The key mechanism in thin-film drivers is a very thin diaphragm made from polymer film/aluminum foil laminate (or just pure aluminum foil ribbon) that is uniformly driven more or less by either electrostatic (based on forces acting on electric charge in electric field) or electro-magnetic (using Lorentz force on a current-carrying conductor in a magnetic field) motor system. Such diaphragms have extremely low mass, comparable with the mass of air load, vibrating along with the diaphragm. Mechanical and electro-acoustical mechanisms and relationships in those drivers differ in some fundamental ways from typical common cone or dome drivers.
Traditional drivers are, in general, a very good universal solution for a wide range of applications that has been tested by time. The first cone-based electrodynamic driver was invented by Chester Rice and Edward Kellogg at General Electric in 1925, and in principle remains the same to this day. However, as almost always in audio, gains in one area require compromises in other areas. Thin-film drivers do not possess universality, they are very challenged when it comes to the reproduction of low-frequency signals. Some electrostatic and large panel planar designs lack ruggedness and are not suitable for certain applications. They may have limited dynamic range and often have compromised dispersion characteristics.
On the other hand, since thin-film drivers can compromise on ultimate universality and applicability for the most demanding pro applications or bass reproduction, they get the advantage of using different principles and design solutions. Thin-film transducers use different technology and materials that provide less distortion and, in many cases, enable them to achieve better sound quality than voice coil-based drivers, which have a “burden” to meet requirements in universality, extreme output levels, ease of mass production, low cost, and so forth.
The fundamental advantage that thin-film drivers possess over typical electrodynamic drivers is that they do not use round voice coils with multiple wire-turns immersed in a magnetic gap. Such motors tend to have high inductance and magnet systems that are not symmetric and are prone to magnetic hysteresis, Eddy currents, and a slew of nonlinearities associated with inductance modulation when voice coil dynamically moves in the magnetic gap.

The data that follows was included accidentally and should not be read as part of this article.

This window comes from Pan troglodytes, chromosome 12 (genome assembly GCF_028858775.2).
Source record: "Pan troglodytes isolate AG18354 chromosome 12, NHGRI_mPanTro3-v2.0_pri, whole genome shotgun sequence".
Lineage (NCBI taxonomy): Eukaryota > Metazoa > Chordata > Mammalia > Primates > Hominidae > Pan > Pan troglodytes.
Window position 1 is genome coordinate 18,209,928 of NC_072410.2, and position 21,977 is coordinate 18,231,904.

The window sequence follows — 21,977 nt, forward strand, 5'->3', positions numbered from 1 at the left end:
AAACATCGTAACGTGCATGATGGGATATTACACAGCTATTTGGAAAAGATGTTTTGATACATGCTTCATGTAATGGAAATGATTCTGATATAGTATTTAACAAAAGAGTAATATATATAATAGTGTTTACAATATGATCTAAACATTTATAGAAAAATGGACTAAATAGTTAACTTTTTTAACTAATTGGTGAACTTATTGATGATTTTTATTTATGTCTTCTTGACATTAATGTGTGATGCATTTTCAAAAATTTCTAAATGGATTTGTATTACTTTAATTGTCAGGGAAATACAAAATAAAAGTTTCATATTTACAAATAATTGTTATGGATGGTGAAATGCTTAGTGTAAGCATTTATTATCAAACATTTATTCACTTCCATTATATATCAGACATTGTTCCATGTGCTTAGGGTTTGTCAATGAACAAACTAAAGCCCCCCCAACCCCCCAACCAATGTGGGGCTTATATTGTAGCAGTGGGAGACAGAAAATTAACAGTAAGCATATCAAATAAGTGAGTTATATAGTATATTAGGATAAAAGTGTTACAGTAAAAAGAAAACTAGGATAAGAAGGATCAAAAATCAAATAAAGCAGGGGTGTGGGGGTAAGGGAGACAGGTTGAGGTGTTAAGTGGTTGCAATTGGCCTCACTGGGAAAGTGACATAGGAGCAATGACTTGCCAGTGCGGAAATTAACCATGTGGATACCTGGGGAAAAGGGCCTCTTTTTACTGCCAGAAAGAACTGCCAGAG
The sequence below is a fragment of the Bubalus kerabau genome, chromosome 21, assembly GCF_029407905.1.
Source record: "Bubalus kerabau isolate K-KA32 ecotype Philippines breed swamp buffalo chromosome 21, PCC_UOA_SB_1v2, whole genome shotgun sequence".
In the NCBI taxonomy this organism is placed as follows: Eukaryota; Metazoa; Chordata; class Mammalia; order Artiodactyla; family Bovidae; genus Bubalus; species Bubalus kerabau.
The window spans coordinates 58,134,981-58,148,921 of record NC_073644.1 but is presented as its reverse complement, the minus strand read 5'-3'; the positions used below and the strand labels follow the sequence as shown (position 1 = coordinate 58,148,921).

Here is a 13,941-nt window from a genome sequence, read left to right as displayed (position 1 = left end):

Several breakthrough research works conducted over the past 20 or so years analyzed the nature and identified causes of nonlinearities in loudspeakers based on new approaches, techniques, and tools. We make reference to several major research works here, but there is a number of others that point to similar results.
In articles that Dr. Wolfgang Klippel wrote for the Audio Engineering Society (AES) ,  and many other related articles and presentations, he specifically points out that nonlinearities associated with voice coil inductance and modulation of flux B in magnetic gap are predominant distortion mechanisms in speakers.
Those distortion components manifest themselves in much wider frequency ranges than nonlinearities related to displacement dependent nonlinearity of suspension stiffness Kms(x) and motor force Bl(x), which mostly dominate below and slightly above fundamental driver resonance Fs. Nonlinearity of such transducer parameters as Le(i) inductance vs. current, Le(x) inductance vs. displacement, and Bl(i) motor force, play major roles in generating distortions above driver resonance and at all signal levels even at the lowest ones. For many dome tweeters, however, the Kms(x) nonlinearity is inherent, even at low levels since they have a single-roll suspension that is always asymmetric and its nonlinearity is more prevalent since it is not compensated by spider dominant compliance (usually more linear) at small displacements.
Alex Voishvillo — in his extensive range of papers , and other presentations on nonlinearity in speakers, their audibility, and the latest methods of measurements and assessment—clearly shows distortion that manifests itself at low and moderate signal levels is easily noticeable and the most objectionable. Similar conclusions are reported by Earl Geddes and Lidia Lee .
This has to do with the fact that music, unlike sine wave test tones, has signal amplitude probability distribution with peaks occurring rather infrequently, while lower-level signals are present in program material most of the time. In other words, the lower the level of the signal, the higher the frequency of its occurrence. That is why distortion components that we observe only at higher levels are very often benign (up to a point), since they are masked by higher-level signals that generate those distortions in the first place. Those are typically generated by suspension stiffness Kms(x) limiting (some dome tweeters have Kms(x) nonlinearity at low level as well) and the voice coil getting out of the magnetic gap, generating Bl(x) nonlinearity.
On the other hand, distortions related to Le(i), Le(x), Bl(i), and cone/dome mechanical break-up are generated at all signal levels and in a very wide frequency band. Such distortions, without the presence of strong masking signals, often extend beyond the masking band (difference, parametric, higher-order nonlinearities, and many intermodulation components). That’s when they become very audible. The key here is that the masking effect depends on the level of the masking signal. The lower the signal, the weaker the masking effect and the more acute our ability to perceive distortions.